Media paints a caricature of what society expects Black colleagues to be like, and the workplace isn’t exempt from perpetuating these generalizations. “Unfortunately, as Black communities that live in Black bodies and exist in Black bodies, there are stereotypes and tropes that are used to describe and anticipate the behaviour of Black people,” explains Marcia Glasgow. “Whether it’s the loud and aggressive Black woman, or the big, tall, scary, violent Black person, who in reality is diminutive, but because they’re Black, those tropes just tend to be used as descriptors against us.” Stereotypes, whether positive or negative, are harmful, and whether said or unsaid, hurtful. Staying informed of the realities of anti-Black racism and being mindful of behaviours that can potentially inflict a microaggression can go a long way in ensuring Black employees don’t feel objectified and under a microscope.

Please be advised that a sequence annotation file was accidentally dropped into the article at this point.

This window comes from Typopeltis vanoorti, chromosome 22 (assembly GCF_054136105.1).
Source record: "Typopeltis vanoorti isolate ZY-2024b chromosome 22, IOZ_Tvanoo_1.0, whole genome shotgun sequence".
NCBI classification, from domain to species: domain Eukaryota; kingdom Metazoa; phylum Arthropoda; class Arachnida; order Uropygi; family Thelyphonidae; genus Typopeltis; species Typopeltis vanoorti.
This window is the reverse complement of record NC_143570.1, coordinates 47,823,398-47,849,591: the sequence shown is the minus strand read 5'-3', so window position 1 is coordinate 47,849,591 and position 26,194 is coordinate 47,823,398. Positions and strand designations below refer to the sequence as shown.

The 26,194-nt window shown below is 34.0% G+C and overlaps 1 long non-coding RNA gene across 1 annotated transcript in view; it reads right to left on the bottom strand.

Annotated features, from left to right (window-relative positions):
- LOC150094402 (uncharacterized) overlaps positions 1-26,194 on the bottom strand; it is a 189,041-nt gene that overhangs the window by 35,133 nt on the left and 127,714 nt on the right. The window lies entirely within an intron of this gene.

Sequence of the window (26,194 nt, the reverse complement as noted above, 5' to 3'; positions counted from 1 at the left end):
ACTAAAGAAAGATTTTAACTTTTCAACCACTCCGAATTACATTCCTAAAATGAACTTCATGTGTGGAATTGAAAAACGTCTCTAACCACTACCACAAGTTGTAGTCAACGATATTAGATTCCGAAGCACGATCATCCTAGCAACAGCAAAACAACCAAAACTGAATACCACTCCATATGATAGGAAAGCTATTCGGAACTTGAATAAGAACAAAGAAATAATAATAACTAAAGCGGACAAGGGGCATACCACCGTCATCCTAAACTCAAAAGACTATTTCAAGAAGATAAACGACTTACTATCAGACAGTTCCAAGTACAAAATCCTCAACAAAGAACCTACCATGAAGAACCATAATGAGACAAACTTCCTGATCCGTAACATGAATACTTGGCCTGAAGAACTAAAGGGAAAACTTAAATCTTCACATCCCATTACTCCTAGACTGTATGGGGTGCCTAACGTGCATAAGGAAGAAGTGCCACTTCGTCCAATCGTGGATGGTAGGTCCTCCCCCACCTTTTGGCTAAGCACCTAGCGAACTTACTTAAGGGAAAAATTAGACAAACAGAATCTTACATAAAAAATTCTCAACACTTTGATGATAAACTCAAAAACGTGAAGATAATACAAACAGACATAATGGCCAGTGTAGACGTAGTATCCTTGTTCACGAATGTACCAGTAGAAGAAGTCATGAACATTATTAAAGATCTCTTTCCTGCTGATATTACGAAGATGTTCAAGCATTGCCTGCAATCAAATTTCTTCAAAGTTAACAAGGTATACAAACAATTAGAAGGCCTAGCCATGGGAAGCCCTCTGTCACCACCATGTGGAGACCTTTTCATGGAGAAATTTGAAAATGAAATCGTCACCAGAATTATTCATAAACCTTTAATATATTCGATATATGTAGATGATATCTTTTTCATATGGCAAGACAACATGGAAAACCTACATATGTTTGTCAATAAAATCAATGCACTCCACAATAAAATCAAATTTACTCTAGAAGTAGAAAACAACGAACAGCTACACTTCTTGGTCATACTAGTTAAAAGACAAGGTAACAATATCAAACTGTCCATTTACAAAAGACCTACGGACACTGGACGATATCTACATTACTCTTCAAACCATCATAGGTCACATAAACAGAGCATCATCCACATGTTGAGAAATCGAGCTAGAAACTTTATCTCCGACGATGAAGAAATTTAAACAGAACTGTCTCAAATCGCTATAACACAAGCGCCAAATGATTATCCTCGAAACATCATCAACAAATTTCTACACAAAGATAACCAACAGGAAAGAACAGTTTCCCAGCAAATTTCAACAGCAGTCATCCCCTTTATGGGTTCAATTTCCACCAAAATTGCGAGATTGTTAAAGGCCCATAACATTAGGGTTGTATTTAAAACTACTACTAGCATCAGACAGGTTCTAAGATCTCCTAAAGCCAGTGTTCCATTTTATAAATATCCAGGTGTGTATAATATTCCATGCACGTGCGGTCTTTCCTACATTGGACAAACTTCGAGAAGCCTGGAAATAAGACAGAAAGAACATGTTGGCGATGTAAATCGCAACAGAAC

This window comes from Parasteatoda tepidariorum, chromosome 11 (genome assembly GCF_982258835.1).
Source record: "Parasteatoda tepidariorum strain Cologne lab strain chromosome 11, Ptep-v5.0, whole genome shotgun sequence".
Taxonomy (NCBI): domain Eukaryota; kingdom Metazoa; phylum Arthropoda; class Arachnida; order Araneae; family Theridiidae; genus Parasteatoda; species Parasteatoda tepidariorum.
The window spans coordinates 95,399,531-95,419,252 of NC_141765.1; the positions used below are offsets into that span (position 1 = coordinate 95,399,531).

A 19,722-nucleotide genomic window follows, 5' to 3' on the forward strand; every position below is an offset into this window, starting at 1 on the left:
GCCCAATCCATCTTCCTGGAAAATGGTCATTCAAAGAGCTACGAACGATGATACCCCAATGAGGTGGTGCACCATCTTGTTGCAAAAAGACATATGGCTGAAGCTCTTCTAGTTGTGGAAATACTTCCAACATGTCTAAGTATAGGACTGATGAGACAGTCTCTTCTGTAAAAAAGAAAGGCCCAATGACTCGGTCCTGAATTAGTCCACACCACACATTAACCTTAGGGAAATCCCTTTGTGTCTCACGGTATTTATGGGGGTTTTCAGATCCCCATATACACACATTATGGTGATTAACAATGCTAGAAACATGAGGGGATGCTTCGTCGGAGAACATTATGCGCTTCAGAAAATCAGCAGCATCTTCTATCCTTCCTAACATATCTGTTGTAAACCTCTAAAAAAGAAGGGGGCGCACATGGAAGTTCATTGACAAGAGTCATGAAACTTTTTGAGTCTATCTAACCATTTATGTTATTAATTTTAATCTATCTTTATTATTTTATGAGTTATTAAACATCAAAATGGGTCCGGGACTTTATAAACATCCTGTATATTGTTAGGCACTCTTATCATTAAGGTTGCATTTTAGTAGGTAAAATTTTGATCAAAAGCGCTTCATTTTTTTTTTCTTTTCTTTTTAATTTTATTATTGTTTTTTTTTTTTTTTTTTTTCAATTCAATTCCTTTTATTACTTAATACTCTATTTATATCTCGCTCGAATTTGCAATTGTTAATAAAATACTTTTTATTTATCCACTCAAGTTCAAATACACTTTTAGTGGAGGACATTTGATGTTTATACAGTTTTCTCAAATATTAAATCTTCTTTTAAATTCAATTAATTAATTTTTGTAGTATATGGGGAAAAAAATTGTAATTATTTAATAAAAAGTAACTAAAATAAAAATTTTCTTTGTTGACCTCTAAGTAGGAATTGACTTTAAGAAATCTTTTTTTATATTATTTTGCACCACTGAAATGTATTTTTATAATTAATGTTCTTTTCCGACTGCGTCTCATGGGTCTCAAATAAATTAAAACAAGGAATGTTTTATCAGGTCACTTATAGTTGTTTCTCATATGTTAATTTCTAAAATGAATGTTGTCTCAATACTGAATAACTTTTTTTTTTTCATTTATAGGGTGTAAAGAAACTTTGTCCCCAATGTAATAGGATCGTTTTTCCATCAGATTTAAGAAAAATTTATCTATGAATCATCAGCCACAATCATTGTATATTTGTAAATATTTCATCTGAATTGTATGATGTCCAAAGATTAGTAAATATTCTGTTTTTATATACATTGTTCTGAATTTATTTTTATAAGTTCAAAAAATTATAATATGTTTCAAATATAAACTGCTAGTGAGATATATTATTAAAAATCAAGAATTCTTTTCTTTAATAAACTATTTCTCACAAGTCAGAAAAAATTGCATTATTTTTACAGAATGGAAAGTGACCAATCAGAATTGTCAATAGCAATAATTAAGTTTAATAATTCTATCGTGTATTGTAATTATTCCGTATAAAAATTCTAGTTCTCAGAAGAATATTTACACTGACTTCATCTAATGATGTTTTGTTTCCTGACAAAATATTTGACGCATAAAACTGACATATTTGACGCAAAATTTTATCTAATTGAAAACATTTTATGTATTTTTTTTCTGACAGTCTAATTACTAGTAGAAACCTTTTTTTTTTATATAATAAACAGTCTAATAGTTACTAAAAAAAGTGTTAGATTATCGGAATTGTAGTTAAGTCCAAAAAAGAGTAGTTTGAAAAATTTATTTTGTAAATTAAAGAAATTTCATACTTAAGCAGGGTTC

#2) DO: Integrate EDI throughout company culture, policies and procedures.
Just like we can’t always treat an internal sickness by slathering an external ointment on it, we can’t fix systemic shortcomings with topical solutions. EDI (equity, diversity and inclusion) is not HR jargon, it’s a critical foundation that should be embedded through all aspects of work culture––from strategic planning, to HR recruitment and retention, right down to addressing wage gaps. “[EDI] is at those touchpoints––it’s at onboarding…it’s in the performance review, the leadership meetings. It’s those expectations of, “We are working from an EDI lens and addressing anti-Black racism, anti-Indigeneity, Islamophobia, and this is what our organization is doing in every phase of HR recruitment and retention,” explains Glasgow. Indeed, having diverse personnel is only part of the solution. EDI efforts must anchor equity throughout the company’s mission to enable Black and other marginalized employees to feel valued and included.